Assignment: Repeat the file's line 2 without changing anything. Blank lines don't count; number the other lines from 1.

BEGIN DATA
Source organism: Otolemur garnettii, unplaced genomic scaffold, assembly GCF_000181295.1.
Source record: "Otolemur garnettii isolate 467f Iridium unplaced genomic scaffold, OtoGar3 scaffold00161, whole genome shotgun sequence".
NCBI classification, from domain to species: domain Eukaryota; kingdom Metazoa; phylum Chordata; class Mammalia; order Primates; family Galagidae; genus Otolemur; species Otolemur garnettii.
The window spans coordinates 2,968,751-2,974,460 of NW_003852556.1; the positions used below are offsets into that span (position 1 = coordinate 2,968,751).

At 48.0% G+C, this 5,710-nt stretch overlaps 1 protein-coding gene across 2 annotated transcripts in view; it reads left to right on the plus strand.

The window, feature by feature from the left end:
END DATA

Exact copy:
Source record: "Otolemur garnettii isolate 467f Iridium unplaced genomic scaffold, OtoGar3 scaffold00161, whole genome shotgun sequence".